Intermediate+ Word of the Day: guzzle

guzzle (verb, noun) /ˈgʌzəl/ LISTEN

To guzzle means ‘to eat or drink greedily or excessively.’ Figuratively, if someone or something uses something in large quantities, that is also guzzling. Guzzle or gozzle is also used in the South and South Midland of the US as an informal term for throat.

Example sentence

  • The thirsty child guzzled the whole bottle of cola in less than a minute.
  • This old car guzzles gas.
  • Martin grabbed the other man by his guzzle.

In pop culture

Guzzling is not generally a good thing, especially if you are guzzling something unhealthy like sweets, as emphasized in this song from the musical Willy Wonka & the Chocolate Factory:

Did you know?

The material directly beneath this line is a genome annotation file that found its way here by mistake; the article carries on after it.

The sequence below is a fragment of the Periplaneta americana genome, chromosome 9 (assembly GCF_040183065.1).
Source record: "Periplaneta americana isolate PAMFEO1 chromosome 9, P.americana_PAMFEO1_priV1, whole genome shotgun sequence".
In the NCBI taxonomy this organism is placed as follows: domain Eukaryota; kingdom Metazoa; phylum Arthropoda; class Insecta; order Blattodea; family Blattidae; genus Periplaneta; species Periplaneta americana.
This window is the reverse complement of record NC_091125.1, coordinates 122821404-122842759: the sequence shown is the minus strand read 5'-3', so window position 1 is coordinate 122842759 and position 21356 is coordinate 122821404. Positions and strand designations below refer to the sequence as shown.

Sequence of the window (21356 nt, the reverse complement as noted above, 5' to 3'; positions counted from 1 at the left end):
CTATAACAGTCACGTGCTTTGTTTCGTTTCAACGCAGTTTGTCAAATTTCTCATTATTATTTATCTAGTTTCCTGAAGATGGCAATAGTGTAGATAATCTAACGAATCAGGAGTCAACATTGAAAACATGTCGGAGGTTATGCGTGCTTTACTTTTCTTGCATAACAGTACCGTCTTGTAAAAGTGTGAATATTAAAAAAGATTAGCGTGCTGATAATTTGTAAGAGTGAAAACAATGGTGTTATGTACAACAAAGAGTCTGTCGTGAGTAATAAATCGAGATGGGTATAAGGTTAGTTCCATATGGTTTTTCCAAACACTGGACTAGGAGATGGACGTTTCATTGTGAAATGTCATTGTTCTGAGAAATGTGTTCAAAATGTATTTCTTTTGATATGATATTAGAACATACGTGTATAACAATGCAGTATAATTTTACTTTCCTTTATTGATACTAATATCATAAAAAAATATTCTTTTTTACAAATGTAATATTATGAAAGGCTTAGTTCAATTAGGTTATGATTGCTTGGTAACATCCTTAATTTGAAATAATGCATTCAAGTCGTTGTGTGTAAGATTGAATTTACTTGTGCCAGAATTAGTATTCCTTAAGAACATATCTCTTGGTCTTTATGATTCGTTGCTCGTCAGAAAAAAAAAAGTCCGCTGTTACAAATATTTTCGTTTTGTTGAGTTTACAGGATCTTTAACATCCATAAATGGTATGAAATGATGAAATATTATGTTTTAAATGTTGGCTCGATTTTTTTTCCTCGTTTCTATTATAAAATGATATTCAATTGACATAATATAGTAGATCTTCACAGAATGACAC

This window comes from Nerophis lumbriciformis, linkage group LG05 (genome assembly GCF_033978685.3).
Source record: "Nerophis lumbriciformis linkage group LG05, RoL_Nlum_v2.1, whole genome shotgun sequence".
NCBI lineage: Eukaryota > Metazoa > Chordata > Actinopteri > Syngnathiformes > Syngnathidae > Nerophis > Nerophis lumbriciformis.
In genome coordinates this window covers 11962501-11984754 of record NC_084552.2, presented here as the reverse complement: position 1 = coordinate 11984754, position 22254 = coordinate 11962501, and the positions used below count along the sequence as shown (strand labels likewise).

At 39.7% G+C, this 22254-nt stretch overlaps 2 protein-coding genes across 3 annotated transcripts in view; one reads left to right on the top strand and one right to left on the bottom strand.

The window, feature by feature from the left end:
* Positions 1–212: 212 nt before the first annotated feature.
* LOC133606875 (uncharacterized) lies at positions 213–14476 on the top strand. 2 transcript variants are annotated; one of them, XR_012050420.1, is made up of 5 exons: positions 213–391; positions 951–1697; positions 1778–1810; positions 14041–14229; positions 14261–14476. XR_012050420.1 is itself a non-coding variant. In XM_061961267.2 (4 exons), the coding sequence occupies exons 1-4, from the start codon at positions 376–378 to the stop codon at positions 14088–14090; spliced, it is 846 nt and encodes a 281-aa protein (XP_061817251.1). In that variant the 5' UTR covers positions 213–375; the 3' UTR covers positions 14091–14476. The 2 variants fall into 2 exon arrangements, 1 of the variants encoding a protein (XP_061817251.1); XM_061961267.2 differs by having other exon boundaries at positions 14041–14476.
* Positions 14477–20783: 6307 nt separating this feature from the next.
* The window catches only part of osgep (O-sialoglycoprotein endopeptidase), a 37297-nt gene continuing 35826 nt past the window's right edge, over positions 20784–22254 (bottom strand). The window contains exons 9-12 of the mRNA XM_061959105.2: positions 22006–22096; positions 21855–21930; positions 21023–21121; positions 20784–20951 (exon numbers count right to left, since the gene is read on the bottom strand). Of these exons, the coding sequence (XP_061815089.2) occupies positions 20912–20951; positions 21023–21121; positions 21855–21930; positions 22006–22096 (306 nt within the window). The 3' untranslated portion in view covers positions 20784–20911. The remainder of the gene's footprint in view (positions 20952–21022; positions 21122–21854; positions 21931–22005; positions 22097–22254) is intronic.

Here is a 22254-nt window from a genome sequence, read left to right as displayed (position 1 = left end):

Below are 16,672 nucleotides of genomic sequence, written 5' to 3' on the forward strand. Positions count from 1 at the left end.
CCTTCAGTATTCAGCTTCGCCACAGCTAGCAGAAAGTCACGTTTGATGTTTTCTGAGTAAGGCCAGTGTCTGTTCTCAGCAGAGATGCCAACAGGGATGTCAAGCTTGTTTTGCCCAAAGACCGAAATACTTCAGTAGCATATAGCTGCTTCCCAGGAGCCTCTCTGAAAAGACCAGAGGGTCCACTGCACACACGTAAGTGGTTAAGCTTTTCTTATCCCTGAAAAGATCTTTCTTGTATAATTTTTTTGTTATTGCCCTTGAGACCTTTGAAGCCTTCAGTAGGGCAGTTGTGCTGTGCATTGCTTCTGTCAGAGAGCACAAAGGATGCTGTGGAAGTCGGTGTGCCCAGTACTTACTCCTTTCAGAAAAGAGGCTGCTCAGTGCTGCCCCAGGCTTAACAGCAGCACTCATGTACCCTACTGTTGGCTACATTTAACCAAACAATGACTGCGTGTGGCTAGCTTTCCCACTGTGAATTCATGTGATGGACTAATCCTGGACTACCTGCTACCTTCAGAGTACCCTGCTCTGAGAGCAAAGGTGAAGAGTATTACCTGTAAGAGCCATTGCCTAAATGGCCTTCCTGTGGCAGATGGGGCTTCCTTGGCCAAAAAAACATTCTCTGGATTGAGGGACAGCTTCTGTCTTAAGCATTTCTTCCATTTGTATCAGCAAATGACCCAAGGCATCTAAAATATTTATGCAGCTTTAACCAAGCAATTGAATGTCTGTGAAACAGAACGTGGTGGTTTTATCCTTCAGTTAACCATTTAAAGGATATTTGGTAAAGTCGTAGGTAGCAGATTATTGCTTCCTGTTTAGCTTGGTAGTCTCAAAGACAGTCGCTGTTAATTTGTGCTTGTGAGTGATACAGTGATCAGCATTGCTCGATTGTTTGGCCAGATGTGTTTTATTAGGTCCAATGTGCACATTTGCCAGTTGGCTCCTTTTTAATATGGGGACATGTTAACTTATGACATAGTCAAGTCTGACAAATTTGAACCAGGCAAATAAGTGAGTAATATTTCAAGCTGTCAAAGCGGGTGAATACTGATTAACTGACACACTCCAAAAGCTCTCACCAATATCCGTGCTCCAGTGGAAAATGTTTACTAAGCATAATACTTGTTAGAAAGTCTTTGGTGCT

Although guzzling is generally seen as greedy and not good for you, some people guzzle on purpose in order to win competitive eating contests, as you can see in this video clip:

Other forms

guzzler (noun)

Origin

Guzzle, meaning ‘to swallow liquid greedily,’ dates back to the late 16th century. Its origin is uncertain, but some linguists think it may be related (or even have come from) the Old French gosillier (‘to go down the gullet,’ ‘to vomit’ or ‘to talk or chatter’), from gosier (throat, gullet or jaws). Others think it emerged from an imitation of the sound made when you drink greedily. Its sense extended to eating in the early 17th century. The noun comes from the verb, and dates back to the late 16th century. It originally meant ‘a drain’ and, though it is no longer used in this sense, the figurative colloquial meaning, ‘throat,’ came from the original meaning. Guzzle was also slang for liquor in the early 18th century, and for ‘a bout of heavy drinking’ in the 19th century, though both these senses have fallen out of use.

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